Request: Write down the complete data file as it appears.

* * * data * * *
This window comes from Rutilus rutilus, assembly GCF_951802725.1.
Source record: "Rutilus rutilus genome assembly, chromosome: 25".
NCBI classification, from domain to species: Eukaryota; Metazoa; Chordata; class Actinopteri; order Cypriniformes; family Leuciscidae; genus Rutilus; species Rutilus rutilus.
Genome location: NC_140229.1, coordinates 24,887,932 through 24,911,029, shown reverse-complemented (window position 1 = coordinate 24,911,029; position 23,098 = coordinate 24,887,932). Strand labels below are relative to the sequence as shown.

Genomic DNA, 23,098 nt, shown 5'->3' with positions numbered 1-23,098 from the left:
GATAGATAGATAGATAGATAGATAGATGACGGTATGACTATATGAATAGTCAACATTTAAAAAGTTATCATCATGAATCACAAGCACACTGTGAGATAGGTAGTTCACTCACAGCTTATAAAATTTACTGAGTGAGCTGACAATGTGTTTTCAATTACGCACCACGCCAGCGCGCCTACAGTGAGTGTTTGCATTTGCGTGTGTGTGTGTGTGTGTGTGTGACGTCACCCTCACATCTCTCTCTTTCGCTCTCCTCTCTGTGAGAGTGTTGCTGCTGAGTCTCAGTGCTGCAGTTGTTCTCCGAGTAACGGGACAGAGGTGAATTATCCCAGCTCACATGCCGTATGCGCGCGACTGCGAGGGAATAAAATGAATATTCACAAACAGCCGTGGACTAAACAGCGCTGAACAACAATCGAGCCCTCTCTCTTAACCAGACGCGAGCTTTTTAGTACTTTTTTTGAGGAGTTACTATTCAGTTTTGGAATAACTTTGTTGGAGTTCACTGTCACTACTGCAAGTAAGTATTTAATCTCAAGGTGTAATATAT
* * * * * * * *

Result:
This window comes from Rutilus rutilus, assembly GCF_951802725.1.
Source record: "Rutilus rutilus genome assembly, chromosome: 25".
NCBI classification, from domain to species: Eukaryota; Metazoa; Chordata; class Actinopteri; order Cypriniformes; family Leuciscidae; genus Rutilus; species Rutilus rutilus.
Genome location: NC_140229.1, coordinates 24,887,932 through 24,911,029, shown reverse-complemented (window position 1 = coordinate 24,911,029; position 23,098 = coordinate 24,887,932). Strand labels below are relative to the sequence as shown.

Genomic DNA, 23,098 nt, shown 5'->3' with positions numbered 1-23,098 from the left:
GATAGATAGATAGATAGATAGATAGATGACGGTATGACTATATGAATAGTCAACATTTAAAAAGTTATCATCATGAATCACAAGCACACTGTGAGATAGGTAGTTCACTCACAGCTTATAAAATTTACTGAGTGAGCTGACAATGTGTTTTCAATTACGCACCACGCCAGCGCGCCTACAGTGAGTGTTTGCATTTGCGTGTGTGTGTGTGTGTGTGTGTGACGTCACCCTCACATCTCTCTCTTTCGCTCTCCTCTCTGTGAGAGTGTTGCTGCTGAGTCTCAGTGCTGCAGTTGTTCTCCGAGTAACGGGACAGAGGTGAATTATCCCAGCTCACATGCCGTATGCGCGCGACTGCGAGGGAATAAAATGAATATTCACAAACAGCCGTGGACTAAACAGCGCTGAACAACAATCGAGCCCTCTCTCTTAACCAGACGCGAGCTTTTTAGTACTTTTTTTGAGGAGTTACTATTCAGTTTTGGAATAACTTTGTTGGAGTTCACTGTCACTACTGCAAGTAAGTATTTAATCTCAAGGTGTAATATAT